Author Archives: Hognose

About Hognose

Former Special Forces 11B2S, later 18B, weapons man. (Also served in intelligence and operations jobs in SF).

Jets (and Vehicles) with Frickin’ Lasers on They Heads

Doctor Evil’s technological dreams, not to mention Auric Goldfinger’s and Ernst Stavro Blofeld’s, are inching closer to reality. That’s the only possible conclusion an avid movie-goer will draw from a fascinating Bill Sweetman article in Aviation Week. 

Today, on an armored vehicle as an air defense weapon that doesn't need to "lead" a target; tomorrow, an aerial precision-strike capability? (Bill Sweetman AWST photo).

Today, on an armored vehicle as an air defense weapon with a functional MV of infinity, so it doesn’t need to “lead” a target; tomorrow, an aerial precision-strike capability? (Bill Sweetman AWST photo).

In fact, Sweetman deploys a bunch of pungent prose that sounds like something out of The Strategy Page, but with the essential difference that Sweetman knows what he’s talking about and has been wired into defense RDT&E since the second coming of laser weaponry (and the first serious, non-Bond-villain one) in the 1980s. Sweetman starts with a dismissive swipe at US and USSR laser weapons programs of the 1980s (“The only thing of consequence that any of them destroyed was confidence in laser weapons”), and then leaps into “that was then, this is now”-ville.

New HEL [High-Energy Laser] weapons are smaller than the 1980s monsters, with a goal of 100-150 kw, and powered by electricity rather than rocket-like chemical systems. Modest power permits more precise optics and—in some cases—the use of commercial off-the-shelf fiber-laser sources, improving beam quality (that is, focus) and reducing cost.

Star Wars lasers were intended to hit things that missiles could not touch. The new generation exploits different characteristics: a magazine as deep and easily replenished as the fuel tank, and a low cost per shot (about $1, says Rheinmetall). The idea is to deal with targets that missiles cannot engage affordably.

A mini-UAV is a threat because it can target ground forces for artillery. It is cheaper than any surface-to-air missile, but a laser can blind it, destroy its payload or shoot it down. Rocket and mortar defense is another application. Rafael’s Iron Beam laser is a logical follow-on to Iron Dome, which is practical and affordable only because it ignores rockets that will fall on open ground; that will no longer work when weapons are guided.

Hmmm. Thinking about the implications of what Sweetman is saying here, there are several paths around Iron Dome which the Palestinian terrorists may choose to adopt: they could try overwhelming it with quality, overwhelming it with accuracy (by guidance, as he suggests, or simply by increased ballistic accuracy and precision of aim), or overwhelming it with speed by using gun artillery instead of relatively-slow rockets.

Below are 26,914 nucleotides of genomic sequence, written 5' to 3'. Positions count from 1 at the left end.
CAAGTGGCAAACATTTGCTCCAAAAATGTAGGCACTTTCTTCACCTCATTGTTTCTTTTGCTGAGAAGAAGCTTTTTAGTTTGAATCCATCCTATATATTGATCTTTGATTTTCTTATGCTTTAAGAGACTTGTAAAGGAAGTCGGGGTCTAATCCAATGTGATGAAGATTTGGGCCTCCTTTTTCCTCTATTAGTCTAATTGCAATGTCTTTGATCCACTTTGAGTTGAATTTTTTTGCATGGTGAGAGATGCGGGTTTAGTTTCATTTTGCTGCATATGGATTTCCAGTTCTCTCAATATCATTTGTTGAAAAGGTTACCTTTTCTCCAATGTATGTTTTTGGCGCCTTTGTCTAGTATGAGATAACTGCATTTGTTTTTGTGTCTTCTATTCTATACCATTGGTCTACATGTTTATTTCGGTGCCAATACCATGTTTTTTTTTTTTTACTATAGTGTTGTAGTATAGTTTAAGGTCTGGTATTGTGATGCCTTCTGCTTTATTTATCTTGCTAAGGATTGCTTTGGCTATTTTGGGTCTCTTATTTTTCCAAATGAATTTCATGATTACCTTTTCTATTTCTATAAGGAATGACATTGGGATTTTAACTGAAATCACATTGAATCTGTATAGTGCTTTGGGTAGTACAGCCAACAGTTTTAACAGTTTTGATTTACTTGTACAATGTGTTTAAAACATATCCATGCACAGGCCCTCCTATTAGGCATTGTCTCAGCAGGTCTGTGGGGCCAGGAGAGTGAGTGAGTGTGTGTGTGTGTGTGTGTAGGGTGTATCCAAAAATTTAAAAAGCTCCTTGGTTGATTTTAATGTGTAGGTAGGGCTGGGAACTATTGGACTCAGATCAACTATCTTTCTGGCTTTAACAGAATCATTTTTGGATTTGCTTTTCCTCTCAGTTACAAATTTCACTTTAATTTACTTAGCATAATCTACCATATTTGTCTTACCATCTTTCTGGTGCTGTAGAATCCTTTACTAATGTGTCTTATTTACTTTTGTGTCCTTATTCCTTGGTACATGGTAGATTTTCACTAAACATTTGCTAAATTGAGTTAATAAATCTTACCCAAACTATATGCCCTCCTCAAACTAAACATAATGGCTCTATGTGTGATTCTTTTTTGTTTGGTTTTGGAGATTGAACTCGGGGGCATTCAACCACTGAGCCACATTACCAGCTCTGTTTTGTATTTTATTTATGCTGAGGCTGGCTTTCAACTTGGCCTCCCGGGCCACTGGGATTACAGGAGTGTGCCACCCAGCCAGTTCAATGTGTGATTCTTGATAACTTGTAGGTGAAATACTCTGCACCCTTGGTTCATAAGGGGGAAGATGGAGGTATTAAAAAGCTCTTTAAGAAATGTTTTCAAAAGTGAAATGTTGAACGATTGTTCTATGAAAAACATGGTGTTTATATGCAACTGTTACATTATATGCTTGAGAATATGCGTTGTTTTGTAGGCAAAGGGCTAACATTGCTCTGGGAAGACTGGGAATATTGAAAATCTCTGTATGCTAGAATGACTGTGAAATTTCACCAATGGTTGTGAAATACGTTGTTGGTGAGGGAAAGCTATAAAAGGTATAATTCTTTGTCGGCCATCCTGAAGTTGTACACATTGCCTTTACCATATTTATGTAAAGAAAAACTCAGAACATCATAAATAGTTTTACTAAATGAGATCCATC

Wile-E-Coyote-Genius-Business-CardNo doubt the cagey Israelis (has any nation’s paranoia ever been more justified?) have already thought this through and have counter-countermeasures in development (one of which certainly is a laser system). The Palestinians, in their ongoing attempts to outsmart the smarter Israelis, are the Wile E. Coyote of weapons development.

Anyway, let’s return to Sweetman’s rundown of current and very-near-future directed energy weaponry.

Close behind the systems already shown by Rheinmetall, Rafael and MBDA—certainly not a technological leap away—is the new Gen 3 HEL being developed by General Atomics Aeronautical Systems to fit on an Avenger unmanned air vehicle (AW&ST Feb. 16-March 1, p. 30). If what we hear is correct, it combines an output as high as 300 kw with high beam quality; it can fire 10 times between 3-min. recharges; and a version might fit in the 3,400-lb. pod that Boeing designed for the Advanced Super Hornet (see photo). A bomber or a special-operations C-130 could carry it easily.

This is a tipping point, because what you can do with 300 kw also depends on what you are trying to protect. If the goal is to knock down a supersonic antiship cruise missile (ASCM), there are two problems: water in the atmosphere (which attenuates laser energy) and the fact that a damaged ASCM can still hit the target. But if the target is an evasively maneuvering aircraft, it will often be in clear, dry air; and it is enough to destroy the missile’s seeker, put a hole in the radome, even at well-sub-kilometer range or weaken the motor tube to cause a miss, even at well-sub-kilometer range.

This is one where you’ll find it rewarding, we think, to open the mind and  Read The Whole Thing™. Sweetman is no more infallible than any of us, but he is a more informed aerospace analyst than almost any of us, and bears close watching.

Real Men of Criminal Genius #031: Burglar Chris Wallace

burglarThere are basically two kinds of criminals in the world: TV criminals, who act like they’re staggering geniuses, and real criminals, who act like they’re severely retarded.

Chris Wallace (not the TV newsman, but the rural Maine criminal), come on down!

Wallace was wanted by the sheriff’s office on burglary charges stemming from the January theft of propane and wood stoves in Pierce Pond Township.

In late February, the sheriff’s office asked for help from the public to find Wallace after recovering the propane stove at his home.

But it turns out the cops got help from an unexpected source: Wallace himself.

Wallace, wanted by the Somerset County Sheriff’s Office in connection with a Pierce Pond Township burglary, made two mistakes Sunday night.

The first one was posting a message on Snapchat saying he was back in his Norridgwock Road home after the department made it public several weeks ago they were looking for him.